[00:24:13.380] – Maria
Yeah. One more person who caught my eye was Chikezi Anatchu from Arizona State’s, WP Carey School of Business. And I think the reason that he jumped out to me was because, first of all, he had already gone to school to be a lawyer. Now, oftentimes when people are lawyers and they try to make the jump to an MBA program, it can be somewhat challenging. But I like that he sort of gives hope to people that as long as you have a really well thought out reason for getting the MBA, that it can indeed be a great switch. And then another reason I wanted to highlight him is that he will be going to McKinsey as an associate after business school. And I think we spoke in on this podcast before about how it’s not necessarily the school that makes the person, it’s the person that makes the school or in this case, the person who gets the job offer. And so even though Arizona State is not necessarily this posh school, that is sort of the most famous one for sending people to elite jobs like this, I think this is just further evidence that as long as you not get out of the park during that case interview and as long as you do well during the interview process, you don’t have to go to a top three, top five, even top ten school to get some of these very coveted postmba positions.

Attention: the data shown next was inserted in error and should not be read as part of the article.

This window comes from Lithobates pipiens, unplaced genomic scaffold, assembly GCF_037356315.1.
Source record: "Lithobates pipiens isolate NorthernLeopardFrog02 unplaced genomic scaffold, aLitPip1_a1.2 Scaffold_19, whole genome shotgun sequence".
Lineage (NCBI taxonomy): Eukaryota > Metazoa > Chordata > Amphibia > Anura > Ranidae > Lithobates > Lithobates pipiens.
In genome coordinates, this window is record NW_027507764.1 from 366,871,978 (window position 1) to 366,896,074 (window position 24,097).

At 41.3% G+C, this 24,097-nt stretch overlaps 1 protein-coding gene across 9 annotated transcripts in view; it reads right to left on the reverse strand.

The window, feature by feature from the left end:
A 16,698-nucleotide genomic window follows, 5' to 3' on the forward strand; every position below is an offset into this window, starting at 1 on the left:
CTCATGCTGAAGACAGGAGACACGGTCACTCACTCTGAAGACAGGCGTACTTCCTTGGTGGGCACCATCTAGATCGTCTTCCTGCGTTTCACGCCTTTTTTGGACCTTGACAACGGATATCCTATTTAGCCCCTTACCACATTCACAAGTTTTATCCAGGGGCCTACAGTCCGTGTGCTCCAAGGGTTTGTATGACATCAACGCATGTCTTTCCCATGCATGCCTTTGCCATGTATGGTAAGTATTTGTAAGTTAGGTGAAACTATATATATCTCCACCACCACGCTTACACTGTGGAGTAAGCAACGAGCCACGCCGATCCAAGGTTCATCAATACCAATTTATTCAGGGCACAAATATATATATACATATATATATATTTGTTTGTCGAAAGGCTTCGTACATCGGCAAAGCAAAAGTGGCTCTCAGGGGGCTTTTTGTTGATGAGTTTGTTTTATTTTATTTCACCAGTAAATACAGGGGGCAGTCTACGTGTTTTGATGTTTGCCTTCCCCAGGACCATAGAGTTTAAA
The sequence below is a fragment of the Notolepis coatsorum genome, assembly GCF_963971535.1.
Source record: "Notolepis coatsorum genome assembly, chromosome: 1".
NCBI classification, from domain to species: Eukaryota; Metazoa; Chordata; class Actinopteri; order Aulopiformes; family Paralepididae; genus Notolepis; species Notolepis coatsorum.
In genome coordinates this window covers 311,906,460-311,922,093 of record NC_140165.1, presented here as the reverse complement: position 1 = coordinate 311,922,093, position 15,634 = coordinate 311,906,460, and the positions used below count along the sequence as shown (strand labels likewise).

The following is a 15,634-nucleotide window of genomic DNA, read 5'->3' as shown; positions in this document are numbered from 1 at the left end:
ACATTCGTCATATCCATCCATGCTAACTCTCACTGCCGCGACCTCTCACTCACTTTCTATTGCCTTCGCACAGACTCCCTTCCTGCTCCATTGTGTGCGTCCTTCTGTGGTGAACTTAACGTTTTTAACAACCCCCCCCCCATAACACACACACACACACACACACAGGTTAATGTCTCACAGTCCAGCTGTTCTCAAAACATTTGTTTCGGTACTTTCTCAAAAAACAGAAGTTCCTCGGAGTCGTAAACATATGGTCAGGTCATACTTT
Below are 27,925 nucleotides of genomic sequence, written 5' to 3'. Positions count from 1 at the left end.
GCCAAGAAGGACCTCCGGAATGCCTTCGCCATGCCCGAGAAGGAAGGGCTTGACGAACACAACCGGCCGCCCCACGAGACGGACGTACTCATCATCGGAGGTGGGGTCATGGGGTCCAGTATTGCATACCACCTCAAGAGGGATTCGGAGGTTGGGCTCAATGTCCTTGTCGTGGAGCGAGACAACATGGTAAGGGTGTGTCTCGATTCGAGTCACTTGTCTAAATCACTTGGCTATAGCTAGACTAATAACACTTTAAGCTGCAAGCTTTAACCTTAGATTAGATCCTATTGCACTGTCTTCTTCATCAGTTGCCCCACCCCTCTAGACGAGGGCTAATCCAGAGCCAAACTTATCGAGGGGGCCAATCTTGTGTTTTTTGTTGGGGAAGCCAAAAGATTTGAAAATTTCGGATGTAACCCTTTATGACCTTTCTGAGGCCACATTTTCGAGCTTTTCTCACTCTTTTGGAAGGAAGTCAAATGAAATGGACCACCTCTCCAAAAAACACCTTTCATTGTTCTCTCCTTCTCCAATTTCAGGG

[00:25:31.070] – Maria
This guy is yet more living proof of that adage. So Congratulations, Tikezi. You’re really an inspiration.
[00:25:39.050] – John
Yeah, I love that story. And as I mentioned, the SMU Cox MBA, who’s going to Goldman Sachs. That’s another you might not have expected that, but this just tells you you don’t have to go to Harvard, Stanford and Wharton and Seattle London Business School to achieve your dream. There are a lot of other schools out there you can stand out and you can get pretty much whatever job you want if you are totally into it and deserving of it. All right. Well, look, take a look. I love this feature. This is one of my favorite things that we do every year. It’s the best and brightest of 2022. You can find it on the website. 100 incredible, compelling stories that are also inspiring people who got into these schools are graduating really at the top of their classes and going off to do wonderful things. This is John Byrne with Poets and Quants. You’ve been listening to Business Casual our weekly podcast.